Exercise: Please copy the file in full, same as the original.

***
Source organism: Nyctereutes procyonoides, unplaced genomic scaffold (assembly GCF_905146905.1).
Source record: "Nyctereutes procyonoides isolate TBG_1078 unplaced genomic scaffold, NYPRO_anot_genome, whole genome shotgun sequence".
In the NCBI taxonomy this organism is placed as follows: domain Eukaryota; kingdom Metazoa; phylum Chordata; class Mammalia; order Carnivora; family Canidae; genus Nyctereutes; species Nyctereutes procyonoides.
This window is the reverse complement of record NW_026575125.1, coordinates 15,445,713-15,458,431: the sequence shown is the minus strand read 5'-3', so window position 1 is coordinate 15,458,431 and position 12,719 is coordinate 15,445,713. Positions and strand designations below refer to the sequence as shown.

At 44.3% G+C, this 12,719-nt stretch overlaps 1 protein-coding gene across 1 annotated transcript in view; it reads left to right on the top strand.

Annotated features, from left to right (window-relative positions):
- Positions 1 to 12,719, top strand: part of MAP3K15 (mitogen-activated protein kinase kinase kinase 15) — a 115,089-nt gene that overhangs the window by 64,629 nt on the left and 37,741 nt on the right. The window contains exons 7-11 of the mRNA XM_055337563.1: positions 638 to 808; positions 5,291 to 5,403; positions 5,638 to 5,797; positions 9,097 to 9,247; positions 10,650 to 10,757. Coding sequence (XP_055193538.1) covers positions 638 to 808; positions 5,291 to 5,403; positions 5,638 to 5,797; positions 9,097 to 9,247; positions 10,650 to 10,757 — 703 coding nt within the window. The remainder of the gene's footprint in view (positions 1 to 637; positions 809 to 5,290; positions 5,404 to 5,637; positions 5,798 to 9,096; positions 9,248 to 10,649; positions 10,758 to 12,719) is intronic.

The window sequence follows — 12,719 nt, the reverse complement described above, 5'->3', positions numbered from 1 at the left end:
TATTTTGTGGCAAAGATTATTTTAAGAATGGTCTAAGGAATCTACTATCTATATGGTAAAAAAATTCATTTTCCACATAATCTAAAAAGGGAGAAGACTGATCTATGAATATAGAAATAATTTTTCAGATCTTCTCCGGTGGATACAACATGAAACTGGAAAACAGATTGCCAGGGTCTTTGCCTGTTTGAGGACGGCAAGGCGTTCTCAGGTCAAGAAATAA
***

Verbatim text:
Source organism: Nyctereutes procyonoides, unplaced genomic scaffold (assembly GCF_905146905.1).
Source record: "Nyctereutes procyonoides isolate TBG_1078 unplaced genomic scaffold, NYPRO_anot_genome, whole genome shotgun sequence".
In the NCBI taxonomy this organism is placed as follows: domain Eukaryota; kingdom Metazoa; phylum Chordata; class Mammalia; order Carnivora; family Canidae; genus Nyctereutes; species Nyctereutes procyonoides.
This window is the reverse complement of record NW_026575125.1, coordinates 15,445,713-15,458,431: the sequence shown is the minus strand read 5'-3', so window position 1 is coordinate 15,458,431 and position 12,719 is coordinate 15,445,713. Positions and strand designations below refer to the sequence as shown.

At 44.3% G+C, this 12,719-nt stretch overlaps 1 protein-coding gene across 1 annotated transcript in view; it reads left to right on the top strand.

Annotated features, from left to right (window-relative positions):
- Positions 1 to 12,719, top strand: part of MAP3K15 (mitogen-activated protein kinase kinase kinase 15) — a 115,089-nt gene that overhangs the window by 64,629 nt on the left and 37,741 nt on the right. The window contains exons 7-11 of the mRNA XM_055337563.1: positions 638 to 808; positions 5,291 to 5,403; positions 5,638 to 5,797; positions 9,097 to 9,247; positions 10,650 to 10,757. Coding sequence (XP_055193538.1) covers positions 638 to 808; positions 5,291 to 5,403; positions 5,638 to 5,797; positions 9,097 to 9,247; positions 10,650 to 10,757 — 703 coding nt within the window. The remainder of the gene's footprint in view (positions 1 to 637; positions 809 to 5,290; positions 5,404 to 5,637; positions 5,798 to 9,096; positions 9,248 to 10,649; positions 10,758 to 12,719) is intronic.

The window sequence follows — 12,719 nt, the reverse complement described above, 5'->3', positions numbered from 1 at the left end:
TATTTTGTGGCAAAGATTATTTTAAGAATGGTCTAAGGAATCTACTATCTATATGGTAAAAAAATTCATTTTCCACATAATCTAAAAAGGGAGAAGACTGATCTATGAATATAGAAATAATTTTTCAGATCTTCTCCGGTGGATACAACATGAAACTGGAAAACAGATTGCCAGGGTCTTTGCCTGTTTGAGGACGGCAAGGCGTTCTCAGGTCAAGAAATAA